And Hilary Marsden, one of the 20-strong team of volunteers who run the Maurice Dobson Museum and Heritage Centre at Darfield, said it’s great to be back.
The museum, on Vicar Street, which tells the story of both Darfield and its people, is celebrating its 20th anniversary and is fresh from renovation work carried out during the coronavirus-enforced closure.
It takes its name from colourful local character Maurice Dobson, a former coal miner, amateur boxer and Second World War veteran.
During an era when homosexuality was illegal, he and partner Fred Halliday lived as an openly gay couple above the corner shop they ran in the village.
The pair were not just accepted but celebrated by their community, and when Maurice died, two years after Fred, in 1990, he bequeathed both the premises and an extensive collection of antiques and artefacts including Royal Doulton and locally-produced Rockingham plates to Barnsley Council.
The museum opened in 2000 after a restoration of Maurice and Fred’s former shop and home funded by the National Lottery and European sources.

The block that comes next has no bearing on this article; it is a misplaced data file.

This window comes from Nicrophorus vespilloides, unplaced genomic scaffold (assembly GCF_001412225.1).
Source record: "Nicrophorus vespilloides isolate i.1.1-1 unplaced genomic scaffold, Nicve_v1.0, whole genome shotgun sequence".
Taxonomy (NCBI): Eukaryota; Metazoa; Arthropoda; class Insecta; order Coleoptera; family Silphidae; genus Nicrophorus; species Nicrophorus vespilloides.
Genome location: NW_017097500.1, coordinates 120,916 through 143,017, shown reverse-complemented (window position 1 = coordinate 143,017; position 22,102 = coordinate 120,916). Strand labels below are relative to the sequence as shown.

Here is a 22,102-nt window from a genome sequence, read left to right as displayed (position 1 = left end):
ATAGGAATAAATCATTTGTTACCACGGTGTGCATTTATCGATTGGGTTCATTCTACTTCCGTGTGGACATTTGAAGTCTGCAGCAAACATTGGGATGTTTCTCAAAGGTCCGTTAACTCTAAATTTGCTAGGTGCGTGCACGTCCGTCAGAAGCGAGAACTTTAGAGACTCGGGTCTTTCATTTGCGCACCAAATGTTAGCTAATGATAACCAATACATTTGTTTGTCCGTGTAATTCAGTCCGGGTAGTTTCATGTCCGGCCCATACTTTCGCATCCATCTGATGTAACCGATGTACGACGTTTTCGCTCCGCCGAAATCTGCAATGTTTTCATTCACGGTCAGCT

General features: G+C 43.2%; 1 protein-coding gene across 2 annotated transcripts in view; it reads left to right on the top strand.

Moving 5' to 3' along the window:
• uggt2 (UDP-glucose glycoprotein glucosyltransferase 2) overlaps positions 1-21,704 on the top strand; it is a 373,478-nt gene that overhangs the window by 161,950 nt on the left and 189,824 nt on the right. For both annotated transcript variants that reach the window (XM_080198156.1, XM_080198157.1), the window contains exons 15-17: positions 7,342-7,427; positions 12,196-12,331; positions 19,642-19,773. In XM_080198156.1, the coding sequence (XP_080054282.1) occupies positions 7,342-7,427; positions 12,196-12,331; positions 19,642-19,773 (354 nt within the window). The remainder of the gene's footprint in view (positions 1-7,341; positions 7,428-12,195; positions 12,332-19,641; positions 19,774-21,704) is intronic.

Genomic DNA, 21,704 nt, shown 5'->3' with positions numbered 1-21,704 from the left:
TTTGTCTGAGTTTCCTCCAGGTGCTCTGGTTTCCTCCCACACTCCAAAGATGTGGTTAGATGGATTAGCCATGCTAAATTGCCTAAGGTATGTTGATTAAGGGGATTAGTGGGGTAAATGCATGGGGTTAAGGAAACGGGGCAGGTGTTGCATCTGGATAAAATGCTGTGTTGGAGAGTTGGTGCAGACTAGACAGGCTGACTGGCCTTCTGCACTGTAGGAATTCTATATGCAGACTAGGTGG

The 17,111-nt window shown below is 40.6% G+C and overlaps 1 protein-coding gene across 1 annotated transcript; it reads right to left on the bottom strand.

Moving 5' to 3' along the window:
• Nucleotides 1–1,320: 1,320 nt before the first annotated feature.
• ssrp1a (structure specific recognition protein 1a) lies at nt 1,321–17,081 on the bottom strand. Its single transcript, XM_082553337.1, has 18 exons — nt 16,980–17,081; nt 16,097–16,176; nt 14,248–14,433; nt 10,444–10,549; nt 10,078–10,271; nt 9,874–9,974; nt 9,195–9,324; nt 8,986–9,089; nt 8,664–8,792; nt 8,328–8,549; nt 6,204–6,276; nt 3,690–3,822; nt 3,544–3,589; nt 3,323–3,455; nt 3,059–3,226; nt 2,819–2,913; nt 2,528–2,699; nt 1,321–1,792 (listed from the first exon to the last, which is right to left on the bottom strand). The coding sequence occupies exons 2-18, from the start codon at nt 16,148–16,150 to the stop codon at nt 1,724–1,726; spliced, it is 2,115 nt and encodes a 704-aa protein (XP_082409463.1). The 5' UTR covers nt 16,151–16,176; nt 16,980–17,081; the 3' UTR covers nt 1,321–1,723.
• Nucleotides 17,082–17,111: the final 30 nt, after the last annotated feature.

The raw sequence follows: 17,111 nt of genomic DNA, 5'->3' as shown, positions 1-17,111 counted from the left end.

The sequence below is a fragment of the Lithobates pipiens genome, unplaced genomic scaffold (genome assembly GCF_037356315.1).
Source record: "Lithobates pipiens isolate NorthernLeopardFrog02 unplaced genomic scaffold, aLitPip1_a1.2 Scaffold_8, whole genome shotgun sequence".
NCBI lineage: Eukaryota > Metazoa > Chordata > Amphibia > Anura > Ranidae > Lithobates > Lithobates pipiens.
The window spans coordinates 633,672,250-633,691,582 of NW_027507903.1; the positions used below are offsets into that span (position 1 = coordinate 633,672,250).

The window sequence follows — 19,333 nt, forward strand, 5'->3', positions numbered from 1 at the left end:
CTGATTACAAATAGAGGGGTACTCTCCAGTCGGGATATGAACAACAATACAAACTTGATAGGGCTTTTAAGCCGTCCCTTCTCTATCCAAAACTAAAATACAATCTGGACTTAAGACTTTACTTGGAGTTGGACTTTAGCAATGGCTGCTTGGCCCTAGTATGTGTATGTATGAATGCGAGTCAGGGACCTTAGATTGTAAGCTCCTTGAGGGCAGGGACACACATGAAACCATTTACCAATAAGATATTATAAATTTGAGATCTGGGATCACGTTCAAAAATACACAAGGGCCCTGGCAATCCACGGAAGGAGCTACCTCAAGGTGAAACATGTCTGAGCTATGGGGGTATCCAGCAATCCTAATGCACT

It is run by volunteers from the Darfield Area Amenity Society and as well as exhibiting work by local artists, boasts a cafe, shop and outdoor area.
Well-known poet, Chronicle columnist, Darfield resident and museum volunteer Ian McMillan, who memorably described Maurice as ‘a gay, cross-dressing ex-Gordon Highlander’, is due to be present at tomorrow’s reopening, and Hilary said: “We’re looking forward to being able to welcome the public for the first time since March.
“The lockdown has been both worrying and frustrating, but if there is a positive, it’s that we’ve been able to undertake necessary damp-proofing work in the shop.
“There are obviously certain guidelines in place and people may have to be a little patient, but other than that it’s business as usual, and it’s great to be back.”